In summary, we showed for the first time that we can microprint NGF onto 0.4 μm semipermeable membranes using collagen as a loading vehicle. The cholinergic nBM organotypic brain slices survived and the cholinergic nerve fibers extended toward the NGF μCP. We also showed that GFAP+ astrocytes re-organized in the slices on the NGF μCP. We showed here for the first time that we can link μCP with brain slices and this method has a high capability to study different aspects in neurobiology. As this technique is easy, fast, and cheap, we can print nearly any protein/peptide onto a membrane. This technique will allow studying nerve fiber growth but may also be suitable to study vessel growth or migration of cells.
Data Availability Statement
The raw data supporting the conclusions of this article will be made available by the authors, without undue reservation.
Ethical review and approval was not required for the animal study because all experiments conformed to Austrian guidelines on the ethical use of animals and were in line with the 3Rs rule as all efforts were made to reduce the number of animals. All animal experiments were defined as Organentnahme according to Austrian laws.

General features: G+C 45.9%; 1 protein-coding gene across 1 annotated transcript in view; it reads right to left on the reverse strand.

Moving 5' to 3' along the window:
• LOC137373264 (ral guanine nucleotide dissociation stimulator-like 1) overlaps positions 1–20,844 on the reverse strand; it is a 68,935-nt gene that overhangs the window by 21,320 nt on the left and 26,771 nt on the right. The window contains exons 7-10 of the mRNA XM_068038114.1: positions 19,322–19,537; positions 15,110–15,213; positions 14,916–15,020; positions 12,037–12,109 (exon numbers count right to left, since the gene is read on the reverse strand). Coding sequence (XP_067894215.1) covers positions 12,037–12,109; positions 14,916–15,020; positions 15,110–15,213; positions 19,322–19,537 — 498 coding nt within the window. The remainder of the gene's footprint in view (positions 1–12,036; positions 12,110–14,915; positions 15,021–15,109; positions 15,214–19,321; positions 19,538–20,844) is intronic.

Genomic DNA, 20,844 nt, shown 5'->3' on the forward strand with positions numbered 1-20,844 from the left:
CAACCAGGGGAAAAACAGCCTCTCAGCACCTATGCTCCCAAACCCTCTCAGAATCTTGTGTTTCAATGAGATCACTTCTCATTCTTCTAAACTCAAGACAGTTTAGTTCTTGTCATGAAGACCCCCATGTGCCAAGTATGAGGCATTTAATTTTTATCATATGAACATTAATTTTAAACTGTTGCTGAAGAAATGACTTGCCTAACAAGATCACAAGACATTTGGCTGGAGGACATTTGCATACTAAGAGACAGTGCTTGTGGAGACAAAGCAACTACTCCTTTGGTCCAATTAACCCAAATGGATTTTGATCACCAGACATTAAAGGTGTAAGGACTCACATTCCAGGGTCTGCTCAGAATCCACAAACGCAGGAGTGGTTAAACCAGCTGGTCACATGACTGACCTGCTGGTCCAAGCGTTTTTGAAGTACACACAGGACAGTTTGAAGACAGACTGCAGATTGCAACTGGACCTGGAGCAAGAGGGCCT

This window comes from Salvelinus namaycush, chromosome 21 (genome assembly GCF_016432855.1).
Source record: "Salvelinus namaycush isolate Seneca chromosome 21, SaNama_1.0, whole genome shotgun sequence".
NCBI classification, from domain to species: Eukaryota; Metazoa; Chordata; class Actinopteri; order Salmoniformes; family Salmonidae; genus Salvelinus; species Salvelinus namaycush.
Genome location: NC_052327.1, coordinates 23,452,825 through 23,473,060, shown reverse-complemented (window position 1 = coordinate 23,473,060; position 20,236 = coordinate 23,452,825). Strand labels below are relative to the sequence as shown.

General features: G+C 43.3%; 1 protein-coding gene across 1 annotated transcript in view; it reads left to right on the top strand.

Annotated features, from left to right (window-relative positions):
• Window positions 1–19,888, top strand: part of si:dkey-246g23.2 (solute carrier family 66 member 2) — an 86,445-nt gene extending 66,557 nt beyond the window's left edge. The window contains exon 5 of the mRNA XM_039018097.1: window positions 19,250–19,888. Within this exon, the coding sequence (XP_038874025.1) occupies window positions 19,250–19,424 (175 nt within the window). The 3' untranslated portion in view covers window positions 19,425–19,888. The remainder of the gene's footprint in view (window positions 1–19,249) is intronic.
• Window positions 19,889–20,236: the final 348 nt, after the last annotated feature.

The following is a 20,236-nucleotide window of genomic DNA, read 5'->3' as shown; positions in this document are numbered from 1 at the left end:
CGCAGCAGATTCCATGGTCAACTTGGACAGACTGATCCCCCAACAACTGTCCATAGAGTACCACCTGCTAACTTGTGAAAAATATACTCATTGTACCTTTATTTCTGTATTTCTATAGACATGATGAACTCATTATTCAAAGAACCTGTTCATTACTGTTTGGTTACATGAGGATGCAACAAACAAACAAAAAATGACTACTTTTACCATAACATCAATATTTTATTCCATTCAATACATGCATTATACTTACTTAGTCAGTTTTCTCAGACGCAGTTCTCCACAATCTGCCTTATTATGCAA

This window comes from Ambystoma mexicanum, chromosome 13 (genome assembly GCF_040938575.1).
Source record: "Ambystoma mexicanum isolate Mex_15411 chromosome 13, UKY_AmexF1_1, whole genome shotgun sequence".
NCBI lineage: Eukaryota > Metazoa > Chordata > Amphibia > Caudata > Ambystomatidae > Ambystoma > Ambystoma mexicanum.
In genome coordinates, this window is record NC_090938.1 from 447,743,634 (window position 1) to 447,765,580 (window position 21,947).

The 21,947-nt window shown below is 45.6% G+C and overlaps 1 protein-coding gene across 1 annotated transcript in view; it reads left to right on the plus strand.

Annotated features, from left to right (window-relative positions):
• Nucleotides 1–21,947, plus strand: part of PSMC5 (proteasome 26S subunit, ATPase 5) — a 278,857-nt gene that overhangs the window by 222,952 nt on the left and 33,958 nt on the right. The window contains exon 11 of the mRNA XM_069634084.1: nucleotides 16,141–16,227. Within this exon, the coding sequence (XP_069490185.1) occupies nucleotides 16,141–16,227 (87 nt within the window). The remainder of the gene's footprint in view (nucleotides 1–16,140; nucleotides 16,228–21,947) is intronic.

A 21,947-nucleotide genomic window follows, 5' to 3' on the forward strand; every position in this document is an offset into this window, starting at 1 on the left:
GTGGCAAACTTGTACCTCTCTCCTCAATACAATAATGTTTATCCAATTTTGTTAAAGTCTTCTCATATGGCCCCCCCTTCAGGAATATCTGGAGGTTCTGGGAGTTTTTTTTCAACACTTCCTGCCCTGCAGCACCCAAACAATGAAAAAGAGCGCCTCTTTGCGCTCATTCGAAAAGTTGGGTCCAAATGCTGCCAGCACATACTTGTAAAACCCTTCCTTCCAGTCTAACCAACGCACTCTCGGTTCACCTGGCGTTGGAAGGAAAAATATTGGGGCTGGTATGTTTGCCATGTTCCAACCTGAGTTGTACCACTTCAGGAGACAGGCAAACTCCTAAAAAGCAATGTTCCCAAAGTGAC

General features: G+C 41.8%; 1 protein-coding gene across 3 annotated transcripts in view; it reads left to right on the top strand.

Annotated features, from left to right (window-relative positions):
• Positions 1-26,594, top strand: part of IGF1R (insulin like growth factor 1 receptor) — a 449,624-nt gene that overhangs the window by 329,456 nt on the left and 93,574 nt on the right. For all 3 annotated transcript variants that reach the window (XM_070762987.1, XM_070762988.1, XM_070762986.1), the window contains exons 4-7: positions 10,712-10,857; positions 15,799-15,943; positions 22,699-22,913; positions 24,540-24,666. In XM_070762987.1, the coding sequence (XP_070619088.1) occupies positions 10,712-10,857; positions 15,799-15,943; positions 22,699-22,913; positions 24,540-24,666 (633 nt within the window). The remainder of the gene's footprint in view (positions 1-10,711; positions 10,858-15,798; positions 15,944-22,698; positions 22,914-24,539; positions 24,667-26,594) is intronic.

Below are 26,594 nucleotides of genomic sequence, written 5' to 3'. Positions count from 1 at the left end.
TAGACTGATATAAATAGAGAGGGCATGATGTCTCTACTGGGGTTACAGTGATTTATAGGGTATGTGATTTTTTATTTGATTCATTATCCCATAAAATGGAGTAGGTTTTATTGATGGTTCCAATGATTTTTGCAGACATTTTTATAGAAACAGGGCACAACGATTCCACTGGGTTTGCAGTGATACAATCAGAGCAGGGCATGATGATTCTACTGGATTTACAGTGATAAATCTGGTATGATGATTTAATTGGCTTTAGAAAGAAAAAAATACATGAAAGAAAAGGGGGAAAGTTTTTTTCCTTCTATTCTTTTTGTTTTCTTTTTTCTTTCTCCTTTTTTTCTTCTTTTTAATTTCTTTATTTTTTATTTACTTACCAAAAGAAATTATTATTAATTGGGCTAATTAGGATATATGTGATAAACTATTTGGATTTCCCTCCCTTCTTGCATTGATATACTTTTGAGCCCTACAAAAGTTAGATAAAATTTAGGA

KS performed all experiments and wrote the manuscript. CH designed and analyzed the data and wrote the manuscript. Both authors contributed to the article and approved the submitted version.
This study was supported by the Austrian Science Funds (P32558-B).
Conflict of Interest
The authors declare that the research was conducted in the absence of any commercial or financial relationships that could be construed as a potential conflict of interest.
All claims expressed in this article are solely those of the authors and do not necessarily represent those of their affiliated organizations, or those of the publisher, the editors and the reviewers. Any product that may be evaluated in this article, or claim that may be made by its manufacturer, is not guaranteed or endorsed by the publisher.